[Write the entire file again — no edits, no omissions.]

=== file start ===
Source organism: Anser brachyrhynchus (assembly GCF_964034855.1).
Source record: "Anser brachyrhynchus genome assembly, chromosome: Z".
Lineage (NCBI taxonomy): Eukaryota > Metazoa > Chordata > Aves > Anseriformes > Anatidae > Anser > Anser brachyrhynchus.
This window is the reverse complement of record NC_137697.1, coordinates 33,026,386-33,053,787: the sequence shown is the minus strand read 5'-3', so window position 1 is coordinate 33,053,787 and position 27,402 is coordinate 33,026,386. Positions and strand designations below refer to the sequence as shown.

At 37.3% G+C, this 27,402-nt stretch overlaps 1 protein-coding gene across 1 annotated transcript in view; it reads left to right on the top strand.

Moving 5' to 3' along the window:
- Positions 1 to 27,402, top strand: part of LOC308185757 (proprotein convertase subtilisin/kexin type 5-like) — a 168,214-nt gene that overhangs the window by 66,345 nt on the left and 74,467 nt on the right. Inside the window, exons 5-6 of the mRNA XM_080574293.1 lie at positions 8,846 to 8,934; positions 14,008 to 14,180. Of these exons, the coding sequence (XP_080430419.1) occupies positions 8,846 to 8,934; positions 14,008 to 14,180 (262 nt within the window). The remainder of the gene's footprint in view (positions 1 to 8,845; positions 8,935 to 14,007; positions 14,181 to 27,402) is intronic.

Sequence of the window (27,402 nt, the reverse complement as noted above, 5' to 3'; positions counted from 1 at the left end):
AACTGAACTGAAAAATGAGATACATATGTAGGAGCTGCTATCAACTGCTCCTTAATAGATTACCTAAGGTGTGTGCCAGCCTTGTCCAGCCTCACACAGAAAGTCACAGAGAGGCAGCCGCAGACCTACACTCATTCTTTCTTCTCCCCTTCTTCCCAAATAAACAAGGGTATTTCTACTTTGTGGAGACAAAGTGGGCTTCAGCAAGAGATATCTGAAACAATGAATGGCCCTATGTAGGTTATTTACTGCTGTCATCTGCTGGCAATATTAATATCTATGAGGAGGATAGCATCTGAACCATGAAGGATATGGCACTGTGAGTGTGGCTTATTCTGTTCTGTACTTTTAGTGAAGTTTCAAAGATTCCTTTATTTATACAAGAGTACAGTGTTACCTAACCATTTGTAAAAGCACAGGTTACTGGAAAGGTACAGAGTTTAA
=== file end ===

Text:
Source organism: Anser brachyrhynchus (assembly GCF_964034855.1).
Source record: "Anser brachyrhynchus genome assembly, chromosome: Z".
Lineage (NCBI taxonomy): Eukaryota > Metazoa > Chordata > Aves > Anseriformes > Anatidae > Anser > Anser brachyrhynchus.
This window is the reverse complement of record NC_137697.1, coordinates 33,026,386-33,053,787: the sequence shown is the minus strand read 5'-3', so window position 1 is coordinate 33,053,787 and position 27,402 is coordinate 33,026,386. Positions and strand designations below refer to the sequence as shown.

At 37.3% G+C, this 27,402-nt stretch overlaps 1 protein-coding gene across 1 annotated transcript in view; it reads left to right on the top strand.

Moving 5' to 3' along the window:
- Positions 1 to 27,402, top strand: part of LOC308185757 (proprotein convertase subtilisin/kexin type 5-like) — a 168,214-nt gene that overhangs the window by 66,345 nt on the left and 74,467 nt on the right. Inside the window, exons 5-6 of the mRNA XM_080574293.1 lie at positions 8,846 to 8,934; positions 14,008 to 14,180. Of these exons, the coding sequence (XP_080430419.1) occupies positions 8,846 to 8,934; positions 14,008 to 14,180 (262 nt within the window). The remainder of the gene's footprint in view (positions 1 to 8,845; positions 8,935 to 14,007; positions 14,181 to 27,402) is intronic.

Sequence of the window (27,402 nt, the reverse complement as noted above, 5' to 3'; positions counted from 1 at the left end):
AACTGAACTGAAAAATGAGATACATATGTAGGAGCTGCTATCAACTGCTCCTTAATAGATTACCTAAGGTGTGTGCCAGCCTTGTCCAGCCTCACACAGAAAGTCACAGAGAGGCAGCCGCAGACCTACACTCATTCTTTCTTCTCCCCTTCTTCCCAAATAAACAAGGGTATTTCTACTTTGTGGAGACAAAGTGGGCTTCAGCAAGAGATATCTGAAACAATGAATGGCCCTATGTAGGTTATTTACTGCTGTCATCTGCTGGCAATATTAATATCTATGAGGAGGATAGCATCTGAACCATGAAGGATATGGCACTGTGAGTGTGGCTTATTCTGTTCTGTACTTTTAGTGAAGTTTCAAAGATTCCTTTATTTATACAAGAGTACAGTGTTACCTAACCATTTGTAAAAGCACAGGTTACTGGAAAGGTACAGAGTTTAA